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    Covid-19 compounds existing public distrust

    As Italy quarantines a quarter of its people and the Business Post claims 1.9 million will get it in Ireland, it’s not just the disease that is viral By David Langwallner. “There comes a time in human history when the man who says 2 plus 2 equals 4 will be sentenced to death.” – Camus, […]

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    The armalite and the ballot box: election results could vindicate Sinn Féin’s electoral strategy.

    Via violence to contempt to abstentionism to normalisation perhaps to government. By Dan Haverty. It is difficult to exaggerate the magnitude of Sinn Féin’s electoral performance in the Irish general election. Once the political wing of the paramilitary Provisional Irish Republican Army (IRA), Sinn Féin took down a political establishment that had been in power […]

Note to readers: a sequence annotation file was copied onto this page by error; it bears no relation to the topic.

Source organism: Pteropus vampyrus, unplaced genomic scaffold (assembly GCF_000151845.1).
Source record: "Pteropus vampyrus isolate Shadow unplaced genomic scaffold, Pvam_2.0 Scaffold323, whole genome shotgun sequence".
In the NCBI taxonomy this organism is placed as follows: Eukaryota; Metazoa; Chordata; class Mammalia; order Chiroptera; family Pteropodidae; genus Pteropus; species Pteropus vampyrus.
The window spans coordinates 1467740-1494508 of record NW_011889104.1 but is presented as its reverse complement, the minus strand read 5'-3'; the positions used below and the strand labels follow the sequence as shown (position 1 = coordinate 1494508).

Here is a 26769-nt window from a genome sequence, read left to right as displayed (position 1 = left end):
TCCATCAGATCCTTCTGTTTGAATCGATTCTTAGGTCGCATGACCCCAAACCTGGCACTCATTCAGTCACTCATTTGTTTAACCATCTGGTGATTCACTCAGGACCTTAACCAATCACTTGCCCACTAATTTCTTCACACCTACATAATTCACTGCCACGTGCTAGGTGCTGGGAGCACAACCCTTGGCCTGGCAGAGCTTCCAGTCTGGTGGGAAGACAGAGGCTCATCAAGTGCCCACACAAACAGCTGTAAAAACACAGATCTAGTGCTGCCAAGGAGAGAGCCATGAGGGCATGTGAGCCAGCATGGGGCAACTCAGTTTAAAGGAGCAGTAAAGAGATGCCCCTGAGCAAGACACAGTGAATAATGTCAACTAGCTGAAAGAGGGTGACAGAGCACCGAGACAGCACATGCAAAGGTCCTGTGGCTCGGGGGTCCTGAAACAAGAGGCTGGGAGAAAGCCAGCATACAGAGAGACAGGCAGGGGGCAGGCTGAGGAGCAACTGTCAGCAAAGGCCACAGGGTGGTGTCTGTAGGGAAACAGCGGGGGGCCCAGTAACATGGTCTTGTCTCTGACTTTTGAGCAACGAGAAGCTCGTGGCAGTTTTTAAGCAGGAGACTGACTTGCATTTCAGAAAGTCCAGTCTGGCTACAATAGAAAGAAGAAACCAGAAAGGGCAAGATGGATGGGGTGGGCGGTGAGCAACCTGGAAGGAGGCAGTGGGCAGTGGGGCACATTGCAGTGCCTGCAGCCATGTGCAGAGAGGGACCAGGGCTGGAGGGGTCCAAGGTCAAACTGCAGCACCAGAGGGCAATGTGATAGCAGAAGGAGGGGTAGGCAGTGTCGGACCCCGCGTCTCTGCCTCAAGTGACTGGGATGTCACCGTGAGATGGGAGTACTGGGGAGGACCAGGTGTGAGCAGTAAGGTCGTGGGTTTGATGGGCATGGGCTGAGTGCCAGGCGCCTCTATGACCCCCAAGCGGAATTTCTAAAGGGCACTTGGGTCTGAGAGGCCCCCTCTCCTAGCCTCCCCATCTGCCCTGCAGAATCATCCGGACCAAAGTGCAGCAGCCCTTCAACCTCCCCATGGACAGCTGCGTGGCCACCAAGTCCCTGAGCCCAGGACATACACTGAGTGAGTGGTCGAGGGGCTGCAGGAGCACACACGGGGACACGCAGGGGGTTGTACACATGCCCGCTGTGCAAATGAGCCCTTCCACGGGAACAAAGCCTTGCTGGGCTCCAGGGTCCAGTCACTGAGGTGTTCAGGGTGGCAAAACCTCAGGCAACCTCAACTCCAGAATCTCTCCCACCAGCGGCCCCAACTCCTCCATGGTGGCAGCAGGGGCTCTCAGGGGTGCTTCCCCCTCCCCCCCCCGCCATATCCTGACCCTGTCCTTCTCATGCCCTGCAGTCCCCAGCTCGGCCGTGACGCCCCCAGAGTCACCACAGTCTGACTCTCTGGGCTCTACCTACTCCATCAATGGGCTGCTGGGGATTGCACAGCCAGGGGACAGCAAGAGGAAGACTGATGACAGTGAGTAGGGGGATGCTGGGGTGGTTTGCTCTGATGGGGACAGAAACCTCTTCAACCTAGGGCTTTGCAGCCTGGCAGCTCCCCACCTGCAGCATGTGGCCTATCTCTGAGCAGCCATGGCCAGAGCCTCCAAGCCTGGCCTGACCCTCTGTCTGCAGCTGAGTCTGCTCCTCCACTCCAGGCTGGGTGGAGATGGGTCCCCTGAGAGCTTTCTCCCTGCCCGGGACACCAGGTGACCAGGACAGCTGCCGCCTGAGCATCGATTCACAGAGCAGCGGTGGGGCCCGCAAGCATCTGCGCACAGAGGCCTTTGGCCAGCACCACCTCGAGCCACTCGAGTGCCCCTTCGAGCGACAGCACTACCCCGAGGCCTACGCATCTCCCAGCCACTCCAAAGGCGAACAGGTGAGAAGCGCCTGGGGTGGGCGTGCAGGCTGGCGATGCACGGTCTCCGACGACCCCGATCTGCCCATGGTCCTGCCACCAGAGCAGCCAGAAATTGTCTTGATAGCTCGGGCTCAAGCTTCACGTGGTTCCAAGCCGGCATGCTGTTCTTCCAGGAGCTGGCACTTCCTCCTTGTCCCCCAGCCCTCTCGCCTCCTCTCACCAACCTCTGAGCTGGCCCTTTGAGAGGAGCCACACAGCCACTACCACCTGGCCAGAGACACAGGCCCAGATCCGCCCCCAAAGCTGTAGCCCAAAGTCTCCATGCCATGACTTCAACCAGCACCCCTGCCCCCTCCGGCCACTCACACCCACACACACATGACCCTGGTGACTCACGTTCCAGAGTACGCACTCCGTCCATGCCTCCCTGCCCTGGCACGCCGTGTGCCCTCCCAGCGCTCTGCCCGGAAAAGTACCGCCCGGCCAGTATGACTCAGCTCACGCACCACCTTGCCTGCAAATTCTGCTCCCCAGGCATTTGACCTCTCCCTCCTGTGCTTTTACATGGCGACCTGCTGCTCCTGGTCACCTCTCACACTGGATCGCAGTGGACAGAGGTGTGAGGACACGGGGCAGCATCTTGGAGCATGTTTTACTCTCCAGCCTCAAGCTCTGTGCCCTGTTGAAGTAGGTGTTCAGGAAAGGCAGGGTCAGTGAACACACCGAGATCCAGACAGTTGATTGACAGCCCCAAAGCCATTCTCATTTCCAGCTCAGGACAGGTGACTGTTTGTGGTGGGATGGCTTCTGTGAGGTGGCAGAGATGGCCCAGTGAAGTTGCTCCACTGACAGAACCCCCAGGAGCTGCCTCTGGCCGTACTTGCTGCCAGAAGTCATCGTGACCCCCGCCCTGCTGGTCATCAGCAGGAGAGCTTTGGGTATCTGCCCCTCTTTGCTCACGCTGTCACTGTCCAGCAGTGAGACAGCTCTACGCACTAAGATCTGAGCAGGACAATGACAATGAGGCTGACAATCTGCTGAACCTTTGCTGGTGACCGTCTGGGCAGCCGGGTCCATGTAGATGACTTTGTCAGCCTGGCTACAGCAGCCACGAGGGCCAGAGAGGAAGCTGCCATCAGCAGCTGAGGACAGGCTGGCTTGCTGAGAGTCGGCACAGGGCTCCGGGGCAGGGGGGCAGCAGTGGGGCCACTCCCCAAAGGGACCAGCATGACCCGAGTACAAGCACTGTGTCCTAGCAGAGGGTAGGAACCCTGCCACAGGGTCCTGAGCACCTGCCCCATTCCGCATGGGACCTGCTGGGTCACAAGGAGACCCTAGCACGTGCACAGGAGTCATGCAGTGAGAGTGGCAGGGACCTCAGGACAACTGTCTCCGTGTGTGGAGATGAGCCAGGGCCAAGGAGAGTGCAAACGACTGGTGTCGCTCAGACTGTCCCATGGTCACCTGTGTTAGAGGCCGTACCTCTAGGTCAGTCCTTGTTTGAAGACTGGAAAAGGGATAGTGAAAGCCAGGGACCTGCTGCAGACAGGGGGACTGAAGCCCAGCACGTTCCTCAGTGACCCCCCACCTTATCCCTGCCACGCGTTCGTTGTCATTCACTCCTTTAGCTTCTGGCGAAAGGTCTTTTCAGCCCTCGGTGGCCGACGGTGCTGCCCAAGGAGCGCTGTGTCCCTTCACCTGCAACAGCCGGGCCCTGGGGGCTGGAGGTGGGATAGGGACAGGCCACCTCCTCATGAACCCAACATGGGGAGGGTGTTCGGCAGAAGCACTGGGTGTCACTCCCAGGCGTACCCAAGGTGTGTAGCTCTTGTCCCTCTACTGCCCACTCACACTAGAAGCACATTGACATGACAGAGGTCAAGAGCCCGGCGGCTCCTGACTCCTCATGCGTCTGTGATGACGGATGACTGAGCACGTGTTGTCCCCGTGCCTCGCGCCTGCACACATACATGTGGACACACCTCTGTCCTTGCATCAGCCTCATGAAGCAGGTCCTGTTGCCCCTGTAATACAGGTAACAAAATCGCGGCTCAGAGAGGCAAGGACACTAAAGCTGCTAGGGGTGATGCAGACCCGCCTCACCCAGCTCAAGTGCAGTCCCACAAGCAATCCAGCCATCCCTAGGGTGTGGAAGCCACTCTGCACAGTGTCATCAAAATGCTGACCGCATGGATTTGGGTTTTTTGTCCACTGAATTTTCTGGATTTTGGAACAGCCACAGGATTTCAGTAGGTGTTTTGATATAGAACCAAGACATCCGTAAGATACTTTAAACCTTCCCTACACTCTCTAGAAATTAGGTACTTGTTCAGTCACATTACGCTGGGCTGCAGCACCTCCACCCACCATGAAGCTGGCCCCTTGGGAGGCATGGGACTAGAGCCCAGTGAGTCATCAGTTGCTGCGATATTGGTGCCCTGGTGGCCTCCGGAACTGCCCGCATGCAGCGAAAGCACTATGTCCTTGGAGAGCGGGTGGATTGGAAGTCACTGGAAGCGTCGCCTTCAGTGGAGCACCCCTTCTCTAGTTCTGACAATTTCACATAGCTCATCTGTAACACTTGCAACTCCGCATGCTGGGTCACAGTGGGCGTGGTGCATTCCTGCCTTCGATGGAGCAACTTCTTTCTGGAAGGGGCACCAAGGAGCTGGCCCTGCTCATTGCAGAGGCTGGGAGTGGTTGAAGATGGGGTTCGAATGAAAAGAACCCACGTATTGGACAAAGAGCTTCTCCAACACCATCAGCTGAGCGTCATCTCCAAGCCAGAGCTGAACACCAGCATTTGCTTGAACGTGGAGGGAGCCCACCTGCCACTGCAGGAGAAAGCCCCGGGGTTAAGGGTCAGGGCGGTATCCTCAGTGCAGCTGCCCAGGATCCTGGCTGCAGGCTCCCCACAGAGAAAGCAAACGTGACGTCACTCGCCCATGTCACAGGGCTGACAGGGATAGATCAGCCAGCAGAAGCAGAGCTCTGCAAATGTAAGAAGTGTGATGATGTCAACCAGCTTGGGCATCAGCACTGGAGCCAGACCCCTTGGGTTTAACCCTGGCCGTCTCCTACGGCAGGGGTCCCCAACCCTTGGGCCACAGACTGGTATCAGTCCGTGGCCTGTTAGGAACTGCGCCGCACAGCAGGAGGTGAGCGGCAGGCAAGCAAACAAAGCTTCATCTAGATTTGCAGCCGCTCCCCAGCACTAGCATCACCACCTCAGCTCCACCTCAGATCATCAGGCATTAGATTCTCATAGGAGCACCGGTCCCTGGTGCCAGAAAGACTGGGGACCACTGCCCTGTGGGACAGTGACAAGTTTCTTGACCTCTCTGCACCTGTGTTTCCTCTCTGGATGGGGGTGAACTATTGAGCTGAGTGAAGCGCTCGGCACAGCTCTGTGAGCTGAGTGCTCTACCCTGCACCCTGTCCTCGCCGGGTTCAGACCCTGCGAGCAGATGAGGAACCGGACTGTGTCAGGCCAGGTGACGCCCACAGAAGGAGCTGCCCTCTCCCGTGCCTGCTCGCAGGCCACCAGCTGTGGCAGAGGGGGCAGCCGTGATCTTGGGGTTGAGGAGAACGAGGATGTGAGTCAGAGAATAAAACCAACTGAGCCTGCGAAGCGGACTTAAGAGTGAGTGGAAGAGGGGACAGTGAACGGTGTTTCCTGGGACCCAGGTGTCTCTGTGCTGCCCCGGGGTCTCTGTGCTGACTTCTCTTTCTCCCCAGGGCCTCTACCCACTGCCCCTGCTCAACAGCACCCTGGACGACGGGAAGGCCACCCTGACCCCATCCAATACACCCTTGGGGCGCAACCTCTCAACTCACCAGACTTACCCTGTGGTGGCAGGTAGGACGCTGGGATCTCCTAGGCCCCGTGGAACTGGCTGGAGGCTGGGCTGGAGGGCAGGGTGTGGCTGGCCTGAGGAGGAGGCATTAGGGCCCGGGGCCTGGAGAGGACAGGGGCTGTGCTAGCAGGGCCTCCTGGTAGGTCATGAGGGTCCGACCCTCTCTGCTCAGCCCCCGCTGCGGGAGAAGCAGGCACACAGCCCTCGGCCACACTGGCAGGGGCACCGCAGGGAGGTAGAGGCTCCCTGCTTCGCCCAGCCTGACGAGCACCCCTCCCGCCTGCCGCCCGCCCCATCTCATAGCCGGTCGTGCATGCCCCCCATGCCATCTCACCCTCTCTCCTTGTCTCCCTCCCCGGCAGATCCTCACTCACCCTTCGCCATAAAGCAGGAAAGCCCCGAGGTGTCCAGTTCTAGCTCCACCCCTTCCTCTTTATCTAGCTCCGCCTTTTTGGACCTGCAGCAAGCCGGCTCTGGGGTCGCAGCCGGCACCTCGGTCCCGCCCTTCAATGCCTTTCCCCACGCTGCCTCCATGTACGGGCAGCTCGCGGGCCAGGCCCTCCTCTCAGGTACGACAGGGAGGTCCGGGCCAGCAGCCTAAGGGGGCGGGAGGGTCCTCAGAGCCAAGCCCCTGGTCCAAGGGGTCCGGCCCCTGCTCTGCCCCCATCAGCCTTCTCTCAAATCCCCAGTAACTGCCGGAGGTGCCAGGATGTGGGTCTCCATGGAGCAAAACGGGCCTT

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    General Election 2020 Editorial: Vote Left and green

    In 2016  (and 2011, actually) Village editorialised, “You would think from our recent history of some of the most notoriously bad governance on the planet, that we would have learnt that our political classes need to be replaced. In fact, this election time we see no new ideas”. Sadly democracy in Ireland needs an overhaul every […]

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    Protesting and sublime.

    Review:  Derek Jarman at IMMA. By Noelle English. Derek Jarman was a bombshell in the 1980s.  As an artist, filmmaker and gay activist, he made music videos for The Smiths, Marc Almond, The Pet Shop Boys and others.  His film ‘Jubilee’’s representation of punk so outraged Vivienne Westwood, one of its progenitors, that she designed a t-shirt in […]